CARLETON – There is some uncertainty about whether foreign labourers will be allowed to work in Gaspé Peninsula fish processing plants in April. The concerns are due to new regulations restricting the presence of citizens from other countries because of the coronavirus. The matter is also relevant in agriculture and tourism. Most of the foreign workers coming to the Gaspé Peninsula are Mexicans. In his speech on Monday, Prime Minister Justin Trudeau indicated that the country’s borders will now be closed to foreigners with the exception of Americans.
A few minutes later, during a conference call with the regional press, the Member of Parliament for the Gaspésie-Magdalen Islands riding and Minister of National Revenue, Diane Lebouthillier pointed out that the “matter (of foreign workers) is relevant,” that “the situation evolves quite rapidly,” and that between Canada, the United States and Mexico, “no border will be closed.”
Bill Sheehan, vice-president of E. Gagnon et Fils, says that 55 Mexicans are expected to arrive in the Sainte-Thérèse-de-Gaspé area on April 2 to join the local labour force. The plant hired a total of 550 people in 2019. “They will be put in quarantine as soon as they arrive on April 2, and they will be available for work on the 16th. I checked on Sunday (March 15) and it still worked. Considering what Prime Minister Trudeau just said (on March 16), I don’t know. We will check with the firm that is advising us in that field and we will know tomorrow (March 17),” says Sheehan.
The Town of Gaspé waited until Sunday before closing its public buildings to the population because the town aligns its decisions with instructions from the Quebec and Federal governments.
This is how Mayor Daniel Côté explains the two days that passed between a decision implemented Friday in Carleton-sur-Mer and that of his Town. Côté said that “clear directives” on the closure of municipal buildings, arenas and recreational facilities came Sunday from Quebec Premier François Legault.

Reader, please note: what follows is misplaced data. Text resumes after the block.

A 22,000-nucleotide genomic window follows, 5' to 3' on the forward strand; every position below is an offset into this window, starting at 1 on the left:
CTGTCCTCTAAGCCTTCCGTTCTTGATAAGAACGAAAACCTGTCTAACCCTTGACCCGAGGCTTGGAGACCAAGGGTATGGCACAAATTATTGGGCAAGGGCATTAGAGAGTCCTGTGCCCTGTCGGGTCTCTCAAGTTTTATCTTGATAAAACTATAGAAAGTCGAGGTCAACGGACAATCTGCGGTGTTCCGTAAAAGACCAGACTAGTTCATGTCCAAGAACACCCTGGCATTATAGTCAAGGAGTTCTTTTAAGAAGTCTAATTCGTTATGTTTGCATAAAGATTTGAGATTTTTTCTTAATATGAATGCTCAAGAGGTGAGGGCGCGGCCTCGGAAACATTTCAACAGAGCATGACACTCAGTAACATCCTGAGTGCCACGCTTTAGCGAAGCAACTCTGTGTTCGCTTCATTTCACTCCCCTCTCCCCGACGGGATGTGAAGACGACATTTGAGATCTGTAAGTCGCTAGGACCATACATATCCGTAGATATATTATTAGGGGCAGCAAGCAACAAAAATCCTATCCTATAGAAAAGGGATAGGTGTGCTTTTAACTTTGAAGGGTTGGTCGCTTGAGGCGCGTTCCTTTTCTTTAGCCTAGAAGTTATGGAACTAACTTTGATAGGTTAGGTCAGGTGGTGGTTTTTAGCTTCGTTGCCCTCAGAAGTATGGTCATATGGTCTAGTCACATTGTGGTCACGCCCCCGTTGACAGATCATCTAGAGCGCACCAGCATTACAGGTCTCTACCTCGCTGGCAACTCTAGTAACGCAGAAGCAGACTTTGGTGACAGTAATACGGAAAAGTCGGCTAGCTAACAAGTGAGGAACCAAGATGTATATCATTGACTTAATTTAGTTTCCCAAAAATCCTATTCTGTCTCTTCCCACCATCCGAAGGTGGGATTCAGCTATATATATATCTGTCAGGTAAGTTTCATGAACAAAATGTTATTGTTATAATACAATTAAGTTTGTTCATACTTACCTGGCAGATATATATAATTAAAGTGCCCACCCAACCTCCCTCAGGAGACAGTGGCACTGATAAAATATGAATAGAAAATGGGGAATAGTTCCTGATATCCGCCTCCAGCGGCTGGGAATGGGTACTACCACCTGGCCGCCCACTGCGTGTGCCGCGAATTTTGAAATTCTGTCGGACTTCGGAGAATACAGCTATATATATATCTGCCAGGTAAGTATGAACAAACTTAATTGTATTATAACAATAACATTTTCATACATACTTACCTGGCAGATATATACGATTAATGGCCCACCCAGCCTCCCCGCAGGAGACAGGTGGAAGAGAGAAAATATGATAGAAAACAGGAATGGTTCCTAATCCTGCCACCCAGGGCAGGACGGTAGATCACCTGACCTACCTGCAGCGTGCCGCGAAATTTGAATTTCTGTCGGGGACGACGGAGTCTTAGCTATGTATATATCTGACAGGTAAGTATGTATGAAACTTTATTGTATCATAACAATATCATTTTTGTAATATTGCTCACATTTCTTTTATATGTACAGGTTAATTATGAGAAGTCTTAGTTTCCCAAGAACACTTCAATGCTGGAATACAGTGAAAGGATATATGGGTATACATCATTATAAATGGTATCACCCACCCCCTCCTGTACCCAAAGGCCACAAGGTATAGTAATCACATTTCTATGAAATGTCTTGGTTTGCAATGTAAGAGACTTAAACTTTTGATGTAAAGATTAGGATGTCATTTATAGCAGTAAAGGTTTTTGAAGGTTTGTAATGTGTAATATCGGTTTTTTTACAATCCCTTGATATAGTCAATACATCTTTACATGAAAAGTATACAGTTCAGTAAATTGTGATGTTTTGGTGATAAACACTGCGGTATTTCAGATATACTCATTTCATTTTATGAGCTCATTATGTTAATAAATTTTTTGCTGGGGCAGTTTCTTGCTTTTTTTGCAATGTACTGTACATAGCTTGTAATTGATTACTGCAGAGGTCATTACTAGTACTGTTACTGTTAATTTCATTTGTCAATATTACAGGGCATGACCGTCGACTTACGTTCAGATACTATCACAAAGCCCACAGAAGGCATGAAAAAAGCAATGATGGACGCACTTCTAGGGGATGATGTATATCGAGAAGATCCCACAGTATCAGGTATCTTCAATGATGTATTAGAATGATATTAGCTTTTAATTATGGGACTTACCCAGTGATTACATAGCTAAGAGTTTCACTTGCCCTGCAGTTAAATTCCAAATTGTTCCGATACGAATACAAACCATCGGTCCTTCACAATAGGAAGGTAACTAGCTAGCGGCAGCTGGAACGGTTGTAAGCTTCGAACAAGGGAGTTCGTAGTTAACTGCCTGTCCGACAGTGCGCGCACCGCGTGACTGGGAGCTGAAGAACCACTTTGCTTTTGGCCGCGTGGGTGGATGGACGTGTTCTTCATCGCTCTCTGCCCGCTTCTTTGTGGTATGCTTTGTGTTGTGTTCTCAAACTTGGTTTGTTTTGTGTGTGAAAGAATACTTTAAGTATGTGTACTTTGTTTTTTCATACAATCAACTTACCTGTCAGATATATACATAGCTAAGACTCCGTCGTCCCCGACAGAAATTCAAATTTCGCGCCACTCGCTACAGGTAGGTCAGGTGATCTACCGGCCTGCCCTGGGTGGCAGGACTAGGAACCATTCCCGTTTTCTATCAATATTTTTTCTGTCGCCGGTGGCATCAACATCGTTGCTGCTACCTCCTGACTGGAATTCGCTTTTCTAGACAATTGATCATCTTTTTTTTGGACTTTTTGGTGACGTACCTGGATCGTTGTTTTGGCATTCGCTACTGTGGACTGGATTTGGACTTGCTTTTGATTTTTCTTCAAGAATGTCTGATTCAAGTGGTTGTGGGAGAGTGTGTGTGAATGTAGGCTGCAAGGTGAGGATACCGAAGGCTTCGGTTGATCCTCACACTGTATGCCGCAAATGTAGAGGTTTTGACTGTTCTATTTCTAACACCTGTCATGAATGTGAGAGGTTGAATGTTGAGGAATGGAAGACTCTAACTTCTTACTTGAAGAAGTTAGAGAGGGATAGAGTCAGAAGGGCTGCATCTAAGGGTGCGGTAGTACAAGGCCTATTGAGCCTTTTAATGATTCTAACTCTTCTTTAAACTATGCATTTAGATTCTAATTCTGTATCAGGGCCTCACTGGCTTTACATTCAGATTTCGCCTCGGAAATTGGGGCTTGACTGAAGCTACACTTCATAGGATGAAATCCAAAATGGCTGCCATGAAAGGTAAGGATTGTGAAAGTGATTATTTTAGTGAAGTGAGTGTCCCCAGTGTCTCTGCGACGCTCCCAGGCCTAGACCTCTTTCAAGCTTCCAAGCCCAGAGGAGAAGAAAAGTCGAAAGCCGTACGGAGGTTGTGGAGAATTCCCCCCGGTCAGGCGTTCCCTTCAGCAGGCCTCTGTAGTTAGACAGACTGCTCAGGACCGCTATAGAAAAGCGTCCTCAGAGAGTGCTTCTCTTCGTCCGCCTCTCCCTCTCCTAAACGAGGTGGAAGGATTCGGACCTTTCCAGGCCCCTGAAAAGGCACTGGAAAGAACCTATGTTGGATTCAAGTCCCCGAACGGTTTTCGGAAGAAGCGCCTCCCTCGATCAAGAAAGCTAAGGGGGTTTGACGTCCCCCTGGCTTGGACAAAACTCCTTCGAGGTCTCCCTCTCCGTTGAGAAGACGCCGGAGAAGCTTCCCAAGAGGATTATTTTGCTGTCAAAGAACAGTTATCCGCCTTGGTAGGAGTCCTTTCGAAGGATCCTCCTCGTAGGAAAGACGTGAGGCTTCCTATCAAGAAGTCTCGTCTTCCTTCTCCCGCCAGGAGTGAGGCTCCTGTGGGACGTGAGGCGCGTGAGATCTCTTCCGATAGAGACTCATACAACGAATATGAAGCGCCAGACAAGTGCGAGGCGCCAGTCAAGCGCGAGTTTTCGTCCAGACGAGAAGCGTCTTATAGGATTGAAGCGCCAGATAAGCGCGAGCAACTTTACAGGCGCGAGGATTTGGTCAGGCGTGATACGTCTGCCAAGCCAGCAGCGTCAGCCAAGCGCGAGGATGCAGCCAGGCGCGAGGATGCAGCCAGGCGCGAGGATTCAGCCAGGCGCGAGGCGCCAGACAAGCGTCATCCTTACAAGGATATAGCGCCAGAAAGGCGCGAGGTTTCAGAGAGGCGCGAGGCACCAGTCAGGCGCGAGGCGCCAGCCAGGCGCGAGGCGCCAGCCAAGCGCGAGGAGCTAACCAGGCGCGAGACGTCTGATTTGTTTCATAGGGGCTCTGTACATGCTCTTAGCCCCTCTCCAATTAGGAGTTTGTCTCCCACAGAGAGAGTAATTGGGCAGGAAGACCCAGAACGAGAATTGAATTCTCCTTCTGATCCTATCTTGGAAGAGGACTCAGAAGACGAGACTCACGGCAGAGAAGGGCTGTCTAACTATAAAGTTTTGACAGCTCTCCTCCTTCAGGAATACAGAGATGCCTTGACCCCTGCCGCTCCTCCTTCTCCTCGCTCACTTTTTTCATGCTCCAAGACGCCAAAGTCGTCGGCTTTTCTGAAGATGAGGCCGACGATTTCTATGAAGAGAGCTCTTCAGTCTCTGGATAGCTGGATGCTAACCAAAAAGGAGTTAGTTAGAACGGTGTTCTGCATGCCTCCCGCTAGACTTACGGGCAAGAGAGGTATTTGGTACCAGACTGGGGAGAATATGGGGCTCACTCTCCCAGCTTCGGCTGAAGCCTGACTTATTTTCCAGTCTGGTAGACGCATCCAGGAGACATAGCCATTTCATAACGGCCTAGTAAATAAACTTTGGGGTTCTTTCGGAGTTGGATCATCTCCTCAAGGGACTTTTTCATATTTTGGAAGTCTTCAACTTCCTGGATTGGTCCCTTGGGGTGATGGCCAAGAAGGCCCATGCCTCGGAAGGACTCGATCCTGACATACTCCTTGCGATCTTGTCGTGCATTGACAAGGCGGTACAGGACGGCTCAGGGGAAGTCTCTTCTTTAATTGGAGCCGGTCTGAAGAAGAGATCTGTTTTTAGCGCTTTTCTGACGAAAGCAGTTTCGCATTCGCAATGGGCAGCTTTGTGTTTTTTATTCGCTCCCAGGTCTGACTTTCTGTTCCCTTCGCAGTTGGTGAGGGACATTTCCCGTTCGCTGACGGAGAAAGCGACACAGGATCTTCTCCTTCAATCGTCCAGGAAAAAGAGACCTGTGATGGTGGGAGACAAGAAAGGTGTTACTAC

The mayor noted that no such instructions had been issued on Friday. “Friday morning, a lot of people implored me not to close the sports and leisure facilities so that young people would still have something to do,” says Daniel Côté.
The Town of Gaspé also decided to keep its airport open for medical emergencies and “to allow our Gaspé residents to return.” The mayor however asked the population not to go there, and not to go to the Town Hall, except in the case of absolute necessity. He also said that the municipal garages and fire stations are closed to the public. For the airport, the Town will adjust according to instructions that may come from the Federal government.
The Town of Gaspé has also decreed “the cancellation of all non-essential meetings,” and asks its residents to use the telephone, email and mail to contact municipal employees. The tax account deadline of March 31 has been extended to April 30.
Mayor Côté is asking citizens not to call the town hall to settle questions relating to other levels of government, such as accusations of people not respecting quarantine, an element of Quebec jurisdiction, or private business issues. “We are concentrating on municipal powers,” he insists.
The deputy of Bonaventure at the National Assembly, Sylvain Roy has voluntarily placed himself in quarantine after having flu-like symptoms. “My symptoms are mild, but the treatment I received for cancer (in 2018) makes me cautious. I was refused a (covid-19) test because I am not sick enough,” he says.
Diane Lebouthillier also placed herself in quarantine because she was in Ottawa for a period of time. She is working from home.
Meanwhile, the Integrated Health and Social Services Centre of the Gaspé Peninsula cancelled a March 16 conference call with the regional press because of an order from the Department of Health. The cancellation occurred two minutes before the scheduled call. No further explanation was given.